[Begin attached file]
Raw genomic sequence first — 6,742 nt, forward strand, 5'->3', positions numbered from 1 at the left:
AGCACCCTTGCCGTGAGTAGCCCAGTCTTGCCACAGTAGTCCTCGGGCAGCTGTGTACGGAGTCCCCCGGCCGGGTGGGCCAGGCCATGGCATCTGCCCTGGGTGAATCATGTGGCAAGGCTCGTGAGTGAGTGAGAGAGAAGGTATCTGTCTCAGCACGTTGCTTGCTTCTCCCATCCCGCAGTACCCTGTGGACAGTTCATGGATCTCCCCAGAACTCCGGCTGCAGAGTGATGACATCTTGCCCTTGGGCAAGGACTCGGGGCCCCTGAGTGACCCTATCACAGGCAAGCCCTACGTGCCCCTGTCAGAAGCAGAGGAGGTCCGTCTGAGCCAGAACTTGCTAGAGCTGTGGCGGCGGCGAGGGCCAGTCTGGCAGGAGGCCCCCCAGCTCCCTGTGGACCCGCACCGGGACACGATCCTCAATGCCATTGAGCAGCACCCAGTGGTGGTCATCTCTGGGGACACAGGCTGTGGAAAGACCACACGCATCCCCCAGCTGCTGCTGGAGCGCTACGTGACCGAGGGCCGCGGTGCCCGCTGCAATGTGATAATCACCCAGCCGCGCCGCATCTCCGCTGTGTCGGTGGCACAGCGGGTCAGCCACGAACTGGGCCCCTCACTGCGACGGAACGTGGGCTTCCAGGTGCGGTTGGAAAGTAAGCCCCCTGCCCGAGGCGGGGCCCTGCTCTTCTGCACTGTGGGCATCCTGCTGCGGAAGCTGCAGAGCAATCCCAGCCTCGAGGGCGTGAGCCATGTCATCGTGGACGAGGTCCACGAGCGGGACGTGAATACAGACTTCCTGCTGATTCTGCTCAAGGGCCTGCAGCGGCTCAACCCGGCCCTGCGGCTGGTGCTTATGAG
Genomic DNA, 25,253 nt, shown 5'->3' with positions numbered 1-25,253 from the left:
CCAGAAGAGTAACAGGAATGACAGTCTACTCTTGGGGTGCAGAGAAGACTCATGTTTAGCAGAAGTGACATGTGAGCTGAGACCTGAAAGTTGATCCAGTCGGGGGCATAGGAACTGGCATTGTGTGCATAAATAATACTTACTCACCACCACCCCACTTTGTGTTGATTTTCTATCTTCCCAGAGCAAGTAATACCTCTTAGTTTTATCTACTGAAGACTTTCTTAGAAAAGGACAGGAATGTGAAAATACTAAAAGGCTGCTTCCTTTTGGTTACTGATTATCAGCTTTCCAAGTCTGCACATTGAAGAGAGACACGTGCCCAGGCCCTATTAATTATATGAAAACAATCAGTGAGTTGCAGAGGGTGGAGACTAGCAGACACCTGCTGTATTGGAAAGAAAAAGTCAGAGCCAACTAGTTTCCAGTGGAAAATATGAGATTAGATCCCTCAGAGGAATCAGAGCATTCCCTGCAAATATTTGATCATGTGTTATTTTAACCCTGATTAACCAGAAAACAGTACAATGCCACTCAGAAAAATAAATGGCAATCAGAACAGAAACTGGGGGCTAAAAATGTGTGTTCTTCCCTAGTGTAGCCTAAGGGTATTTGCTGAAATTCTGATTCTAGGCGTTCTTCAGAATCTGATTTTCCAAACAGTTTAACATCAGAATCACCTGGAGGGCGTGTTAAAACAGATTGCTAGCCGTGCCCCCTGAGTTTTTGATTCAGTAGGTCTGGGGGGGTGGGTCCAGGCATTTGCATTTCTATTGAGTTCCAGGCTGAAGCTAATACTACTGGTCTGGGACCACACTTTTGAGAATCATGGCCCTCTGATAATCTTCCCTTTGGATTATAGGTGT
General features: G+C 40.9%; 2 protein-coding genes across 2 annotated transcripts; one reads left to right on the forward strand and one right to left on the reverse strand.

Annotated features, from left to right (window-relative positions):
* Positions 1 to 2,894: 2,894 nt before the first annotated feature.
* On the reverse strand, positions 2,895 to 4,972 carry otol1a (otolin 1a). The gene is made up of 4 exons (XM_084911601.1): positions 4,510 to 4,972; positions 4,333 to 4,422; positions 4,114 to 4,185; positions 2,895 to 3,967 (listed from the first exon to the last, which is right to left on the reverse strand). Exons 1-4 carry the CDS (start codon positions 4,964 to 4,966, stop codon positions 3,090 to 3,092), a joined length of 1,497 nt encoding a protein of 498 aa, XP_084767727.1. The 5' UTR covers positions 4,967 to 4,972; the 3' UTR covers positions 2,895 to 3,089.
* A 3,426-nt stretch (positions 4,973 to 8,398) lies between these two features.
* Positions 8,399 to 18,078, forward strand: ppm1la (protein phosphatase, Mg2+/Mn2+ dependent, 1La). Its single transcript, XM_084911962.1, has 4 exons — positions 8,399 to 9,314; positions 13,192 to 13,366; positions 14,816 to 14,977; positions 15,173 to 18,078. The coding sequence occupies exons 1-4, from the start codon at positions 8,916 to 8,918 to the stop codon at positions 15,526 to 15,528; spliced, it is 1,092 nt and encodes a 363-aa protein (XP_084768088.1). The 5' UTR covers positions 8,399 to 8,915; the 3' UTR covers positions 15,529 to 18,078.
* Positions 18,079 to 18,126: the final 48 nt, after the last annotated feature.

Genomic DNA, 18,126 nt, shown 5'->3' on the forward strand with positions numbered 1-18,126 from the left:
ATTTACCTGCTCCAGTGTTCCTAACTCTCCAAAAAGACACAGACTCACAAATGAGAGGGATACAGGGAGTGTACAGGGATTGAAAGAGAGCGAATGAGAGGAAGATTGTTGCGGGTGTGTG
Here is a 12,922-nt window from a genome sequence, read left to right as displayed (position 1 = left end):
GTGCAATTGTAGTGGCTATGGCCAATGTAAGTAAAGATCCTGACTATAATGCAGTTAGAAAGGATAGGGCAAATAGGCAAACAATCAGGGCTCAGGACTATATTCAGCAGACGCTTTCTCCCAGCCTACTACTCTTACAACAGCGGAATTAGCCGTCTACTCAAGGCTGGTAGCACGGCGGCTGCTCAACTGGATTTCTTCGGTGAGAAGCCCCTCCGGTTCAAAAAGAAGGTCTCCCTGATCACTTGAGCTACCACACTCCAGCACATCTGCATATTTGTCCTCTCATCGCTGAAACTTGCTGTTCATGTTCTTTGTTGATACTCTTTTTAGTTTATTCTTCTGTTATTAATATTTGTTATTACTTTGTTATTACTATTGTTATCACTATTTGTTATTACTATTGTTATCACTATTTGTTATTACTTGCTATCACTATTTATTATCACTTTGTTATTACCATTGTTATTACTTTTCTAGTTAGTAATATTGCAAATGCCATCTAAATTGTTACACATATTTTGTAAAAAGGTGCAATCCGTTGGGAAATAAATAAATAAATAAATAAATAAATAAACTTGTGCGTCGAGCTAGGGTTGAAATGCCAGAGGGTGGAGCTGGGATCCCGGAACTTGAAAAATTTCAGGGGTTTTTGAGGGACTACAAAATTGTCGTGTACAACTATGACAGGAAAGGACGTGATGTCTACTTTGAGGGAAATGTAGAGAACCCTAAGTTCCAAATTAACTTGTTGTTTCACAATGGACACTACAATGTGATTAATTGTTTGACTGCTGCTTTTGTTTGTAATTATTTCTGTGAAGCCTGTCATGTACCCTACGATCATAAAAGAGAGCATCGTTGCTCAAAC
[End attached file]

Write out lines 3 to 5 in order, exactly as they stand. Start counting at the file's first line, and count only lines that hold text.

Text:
Genomic DNA, 25,253 nt, shown 5'->3' with positions numbered 1-25,253 from the left:
CCAGAAGAGTAACAGGAATGACAGTCTACTCTTGGGGTGCAGAGAAGACTCATGTTTAGCAGAAGTGACATGTGAGCTGAGACCTGAAAGTTGATCCAGTCGGGGGCATAGGAACTGGCATTGTGTGCATAAATAATACTTACTCACCACCACCCCACTTTGTGTTGATTTTCTATCTTCCCAGAGCAAGTAATACCTCTTAGTTTTATCTACTGAAGACTTTCTTAGAAAAGGACAGGAATGTGAAAATACTAAAAGGCTGCTTCCTTTTGGTTACTGATTATCAGCTTTCCAAGTCTGCACATTGAAGAGAGACACGTGCCCAGGCCCTATTAATTATATGAAAACAATCAGTGAGTTGCAGAGGGTGGAGACTAGCAGACACCTGCTGTATTGGAAAGAAAAAGTCAGAGCCAACTAGTTTCCAGTGGAAAATATGAGATTAGATCCCTCAGAGGAATCAGAGCATTCCCTGCAAATATTTGATCATGTGTTATTTTAACCCTGATTAACCAGAAAACAGTACAATGCCACTCAGAAAAATAAATGGCAATCAGAACAGAAACTGGGGGCTAAAAATGTGTGTTCTTCCCTAGTGTAGCCTAAGGGTATTTGCTGAAATTCTGATTCTAGGCGTTCTTCAGAATCTGATTTTCCAAACAGTTTAACATCAGAATCACCTGGAGGGCGTGTTAAAACAGATTGCTAGCCGTGCCCCCTGAGTTTTTGATTCAGTAGGTCTGGGGGGGTGGGTCCAGGCATTTGCATTTCTATTGAGTTCCAGGCTGAAGCTAATACTACTGGTCTGGGACCACACTTTTGAGAATCATGGCCCTCTGATAATCTTCCCTTTGGATTATAGGTGT
General features: G+C 40.9%; 2 protein-coding genes across 2 annotated transcripts; one reads left to right on the forward strand and one right to left on the reverse strand.